A book called Des destinees de l'ame (Destinies of the Soul) has been housed at Houghton Library since the 1930s and it is believed to be the only book bound in human skin.
When our ancestors started developing a writing system, they would write on anything they could find. It could be a stone, or a leaf, or a tree bark. It was the Ancient Egyptians who decided to use a paper-like material called “papyrus”. Papyrus was made by pounding flat the woven steams of a papyrus plant. They then started gluing the papyrus sheets together to form scrolls, which were the first time they came close to making an actual book.
The process of binding books started in India in the 2nd century B.C. The Hindu scribes would bind together palm leaves which were used to write religious texts between two wooden boards using a twine. This technique then spread to the Middle East and Eastern Asia and spread to the Roma empire by the 2nd century A.D. While using cardboard for binding books is the traditional way, it was reported that a book at Harvard has been bound by human skin.
Des destinées de l’ame
A book named Des destinées de l’ame (Destinies of The Soul) was published in the 1880s. The books’ writer, Arsene Hussaye gave the book to his friend, Dr. Ludovic Bouland in the mid-1880s, who then donated the book to Harvard. One of its curators announced on June 4th, 2014 that the book has been bound in human skin. The book is owned by the Harvard University library and has been at Harvard’s Houghton Library since the 1930s. It also has a note inside of it from the donor of the book. This note confirmed that he had the book bound in human skin.
The note was written in French and was later translated by Harvard. The note read: “This book is bound in human skin parchment on which no ornament had been stamped to preserve its elegance. By looking carefully, you easily distinguish the pores of the skin. A book about the human soul deserved to have a human covering. I kept this piece of human skin taken from the back of a woman. It is interesting to see the different aspects that change this skin according to the method of preparation to which it is subjected. Compare for example with a small volume I have in my library, Sever. Pineau’s De Virginitatis notis which is also bound in human skin but tanned with sumac.” Honestly, what kind of a sick person does this?
Confirmation By The Researchers
According to the curators at Harvard, the practice of binding books in human skin was actually pretty common in the past and dates back to the 15th century. This method is known as Anthropodermic bibliopegy. There were also rumors during the French Revolution about a tannery for human skin had been established at Meudon outside Paris. People would use this method to memorialize the dead and some other reasons.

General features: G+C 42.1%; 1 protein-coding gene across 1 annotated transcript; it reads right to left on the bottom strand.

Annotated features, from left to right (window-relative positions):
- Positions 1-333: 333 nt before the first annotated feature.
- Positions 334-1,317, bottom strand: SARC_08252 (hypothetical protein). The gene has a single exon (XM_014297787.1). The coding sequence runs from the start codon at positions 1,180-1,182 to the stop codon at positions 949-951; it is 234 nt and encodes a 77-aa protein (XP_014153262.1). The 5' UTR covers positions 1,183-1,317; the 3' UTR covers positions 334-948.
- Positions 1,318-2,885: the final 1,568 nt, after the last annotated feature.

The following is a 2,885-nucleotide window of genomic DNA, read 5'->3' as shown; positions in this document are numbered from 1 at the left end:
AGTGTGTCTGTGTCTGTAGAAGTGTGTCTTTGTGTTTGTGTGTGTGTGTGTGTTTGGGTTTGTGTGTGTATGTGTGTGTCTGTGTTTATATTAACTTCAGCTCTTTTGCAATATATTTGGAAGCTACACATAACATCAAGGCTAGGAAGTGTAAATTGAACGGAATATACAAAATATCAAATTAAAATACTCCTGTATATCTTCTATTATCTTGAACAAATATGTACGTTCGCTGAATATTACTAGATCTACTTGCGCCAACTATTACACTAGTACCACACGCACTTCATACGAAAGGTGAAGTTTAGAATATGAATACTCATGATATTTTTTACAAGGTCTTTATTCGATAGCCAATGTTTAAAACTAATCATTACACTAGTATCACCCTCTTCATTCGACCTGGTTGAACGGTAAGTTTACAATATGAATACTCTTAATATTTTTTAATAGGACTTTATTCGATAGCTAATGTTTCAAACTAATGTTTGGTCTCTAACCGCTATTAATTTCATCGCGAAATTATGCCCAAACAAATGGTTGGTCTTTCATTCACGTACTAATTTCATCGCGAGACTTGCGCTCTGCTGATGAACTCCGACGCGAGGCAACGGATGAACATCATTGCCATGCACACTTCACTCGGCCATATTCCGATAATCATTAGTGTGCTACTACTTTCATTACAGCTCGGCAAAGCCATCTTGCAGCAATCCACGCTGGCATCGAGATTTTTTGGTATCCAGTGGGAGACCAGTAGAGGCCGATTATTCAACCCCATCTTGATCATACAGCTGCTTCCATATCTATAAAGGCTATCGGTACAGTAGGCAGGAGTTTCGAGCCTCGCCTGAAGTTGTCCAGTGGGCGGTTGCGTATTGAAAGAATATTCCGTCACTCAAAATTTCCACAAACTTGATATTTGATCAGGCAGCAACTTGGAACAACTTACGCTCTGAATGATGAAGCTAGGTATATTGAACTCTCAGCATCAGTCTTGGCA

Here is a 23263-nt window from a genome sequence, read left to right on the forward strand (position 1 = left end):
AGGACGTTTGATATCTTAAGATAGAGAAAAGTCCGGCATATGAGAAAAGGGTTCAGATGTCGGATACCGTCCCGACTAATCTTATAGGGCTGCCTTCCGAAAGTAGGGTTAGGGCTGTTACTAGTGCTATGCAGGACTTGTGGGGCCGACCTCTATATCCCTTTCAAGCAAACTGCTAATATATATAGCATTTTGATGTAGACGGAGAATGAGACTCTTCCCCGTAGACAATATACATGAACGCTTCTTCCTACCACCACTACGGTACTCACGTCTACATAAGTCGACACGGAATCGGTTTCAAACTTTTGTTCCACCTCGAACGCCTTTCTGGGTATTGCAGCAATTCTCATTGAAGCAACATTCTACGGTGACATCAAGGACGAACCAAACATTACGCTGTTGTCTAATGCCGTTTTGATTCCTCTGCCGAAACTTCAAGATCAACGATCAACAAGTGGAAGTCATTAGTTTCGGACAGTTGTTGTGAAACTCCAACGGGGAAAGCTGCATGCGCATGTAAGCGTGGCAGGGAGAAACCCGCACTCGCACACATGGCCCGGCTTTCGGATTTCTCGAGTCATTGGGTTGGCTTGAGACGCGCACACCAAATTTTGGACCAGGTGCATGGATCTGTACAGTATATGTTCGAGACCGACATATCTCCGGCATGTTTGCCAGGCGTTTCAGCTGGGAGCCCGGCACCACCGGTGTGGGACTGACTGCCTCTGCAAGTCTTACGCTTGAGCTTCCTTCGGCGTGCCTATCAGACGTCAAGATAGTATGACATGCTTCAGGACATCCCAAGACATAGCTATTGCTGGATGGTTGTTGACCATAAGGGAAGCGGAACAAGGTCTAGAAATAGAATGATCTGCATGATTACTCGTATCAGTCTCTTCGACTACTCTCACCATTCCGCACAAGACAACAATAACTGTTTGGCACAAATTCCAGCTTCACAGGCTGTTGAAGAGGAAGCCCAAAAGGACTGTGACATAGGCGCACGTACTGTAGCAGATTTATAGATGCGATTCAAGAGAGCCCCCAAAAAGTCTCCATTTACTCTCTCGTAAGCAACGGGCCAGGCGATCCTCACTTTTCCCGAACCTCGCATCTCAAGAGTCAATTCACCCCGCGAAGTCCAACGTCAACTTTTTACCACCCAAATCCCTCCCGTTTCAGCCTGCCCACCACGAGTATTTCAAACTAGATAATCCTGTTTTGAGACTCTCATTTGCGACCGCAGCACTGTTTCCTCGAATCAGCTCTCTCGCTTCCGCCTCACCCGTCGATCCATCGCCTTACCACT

In order to make sure that it really was human skin, the researchers at Harvard analyzed peptides within a sample of the supposed skin to identify proteins that would allow them to eliminate any other possibility. On further analysis, it was confirmed that the skin was actual human skin. According to Bill Lane, director of Harvard’s Mass Spectrometry and Proteomics Resource Laboratory, “The analytical data, taken together with the provenance of Des destinées de l’ame, make it very unlikely that the source could be other than human”. The book has been in Houghton Library since the 1930s.
Skin Of John Horwood
One other case of bookbinding by human skin is of the book owned by the Bristol Record Office in the UK. The book is said to be made out of the skin of the first man that was hanged at Bristol Gaol. The book was made from the skin of an 18-year-old boy named John Horwood, who was hanged for the murder of Eliza Balsum.
That book contained the details of the crime committed by Horwood in 1821. He became infatuated with Eliza and had previously threatened to kill her. He had thrown a stone at her while she was walking to a well to get some water. Upon hearing the lady scream, her friends came to the site of the incident, and she was taken to the hospital. Unfortunately, she died from a head injury. After the trial and execution of Horwood, the surgeon Richard Smith decided to tan a part of Harwood’s skin to bind his case papers. The cover of the book was designed with skull and crossbones and the words “Cutis Vera Johannis Horwood” meaning “the actual skin of John Horwood” added in gilt letters.
Book Made From William Burkes Skin
Another book was made in 1829. This time it was made by the skin of the infamous murderer, William Burke. Burke had been supplying corpses for dissection to the private Edinburg anatomy school which was run by Robert Knoxx. What they didn’t know was that instead of digging up corpses, Burke and his partner were actually killing people. They sold more than 15 bodies to the school before they were caught.
The cover of the brown pocketbook had no pages, but it would have been used to store personal notes and money had been stamped with the date of execution of Burke. But no one knows how his skin ended up being the cover of the pocketbook which is in the Royal College of Surgeons of Edinburg’s museum. 18 more books that are bound by human skins have been reported over the years. Thank God the act of binding books by human skin is no longer a trend.